The drafting of jury instructions is an arduous task, but in a recent opinion, Judge Jordan’s ruling makes carefully constructed jury instructions a must for purposes of appeal.
In ., C.A. No. 04-1373 (D. Del. Nov. 2, 2006) (Jordan, J.), Ampex moved for summary judgment that certain pieces of prior art were not in fact “prior art.”
The more interesting piece that they sought to preclude was a continuation-in-part patent of a parent application that was filed before the filing date of the patent-in-suit. (The filing date of the continuation-in-part was after the filing date of the patent-in-suit.) During the prosecution of the parent application the Examiner rejected certain claims as not enabled and the applicant responded, not by fixing the claims, but instead by arguing that one of ordinary skill in the art would find the disclosure enabling on this matter. When the Examiner continued his rejection, the applicant abandoned the application and filed a continuation-in-part. Now, in the pending litigation, Kodak is asserting that the prior art date for this patent is the filing date of the parent application because one of ordinary skill in the art would have found at least one issued claim enabled and has an expert to testify to such. (sound familiar?)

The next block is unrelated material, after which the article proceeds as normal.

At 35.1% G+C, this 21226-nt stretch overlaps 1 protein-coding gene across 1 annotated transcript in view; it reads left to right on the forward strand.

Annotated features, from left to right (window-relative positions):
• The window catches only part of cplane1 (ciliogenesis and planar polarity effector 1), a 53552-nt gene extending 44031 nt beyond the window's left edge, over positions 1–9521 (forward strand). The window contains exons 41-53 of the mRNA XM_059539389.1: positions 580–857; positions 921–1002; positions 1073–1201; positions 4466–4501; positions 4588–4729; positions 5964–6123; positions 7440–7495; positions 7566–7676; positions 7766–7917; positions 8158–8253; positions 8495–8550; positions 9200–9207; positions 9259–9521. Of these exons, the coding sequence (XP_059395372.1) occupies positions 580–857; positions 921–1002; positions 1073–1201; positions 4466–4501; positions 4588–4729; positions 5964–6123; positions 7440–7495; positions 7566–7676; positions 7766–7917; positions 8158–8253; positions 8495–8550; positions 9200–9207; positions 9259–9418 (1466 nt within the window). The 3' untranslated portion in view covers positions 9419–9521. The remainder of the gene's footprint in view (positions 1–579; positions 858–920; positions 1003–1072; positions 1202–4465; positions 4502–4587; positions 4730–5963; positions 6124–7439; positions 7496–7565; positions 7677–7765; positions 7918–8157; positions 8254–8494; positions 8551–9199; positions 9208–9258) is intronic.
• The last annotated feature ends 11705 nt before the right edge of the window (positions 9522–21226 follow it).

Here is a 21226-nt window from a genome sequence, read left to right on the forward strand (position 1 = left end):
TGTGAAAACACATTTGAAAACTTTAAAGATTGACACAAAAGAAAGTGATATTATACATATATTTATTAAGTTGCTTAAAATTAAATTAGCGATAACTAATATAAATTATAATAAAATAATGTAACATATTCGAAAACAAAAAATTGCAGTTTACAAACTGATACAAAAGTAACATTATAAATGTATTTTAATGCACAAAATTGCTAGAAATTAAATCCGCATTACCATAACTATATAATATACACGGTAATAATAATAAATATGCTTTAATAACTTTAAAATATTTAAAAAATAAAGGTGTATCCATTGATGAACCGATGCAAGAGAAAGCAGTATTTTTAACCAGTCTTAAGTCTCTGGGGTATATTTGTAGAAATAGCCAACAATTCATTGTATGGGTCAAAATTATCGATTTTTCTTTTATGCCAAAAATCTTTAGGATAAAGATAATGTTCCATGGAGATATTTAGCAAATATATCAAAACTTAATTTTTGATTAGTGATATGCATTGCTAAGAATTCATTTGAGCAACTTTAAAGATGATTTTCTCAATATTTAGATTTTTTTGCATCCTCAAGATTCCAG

The question then becomes…can a defendant take a position that the applicant of the prior art patent abandoned? Definitely an interesting one, with far-reaching implications for invalidity cases. Unfortunately, the Court did not have to take a position one way or the other at this stage because it found a genuine issue of material fact existed sufficient enough for the prior art to go before the jury and therefore denied summary judgment.
The Court did note, however, that “should the completed record indicate that Defendants should not have been permitted to rely on this evidence,” the parties should make sure to have a jury verdict form that “poses interrogatories with sufficient specificty to permit an understanding of whether a verdict of invalidity” turned on that disputed piece of prior art. Id. at 6. Once again, demonstrating the importance of carefully worded and detailed jury instructions.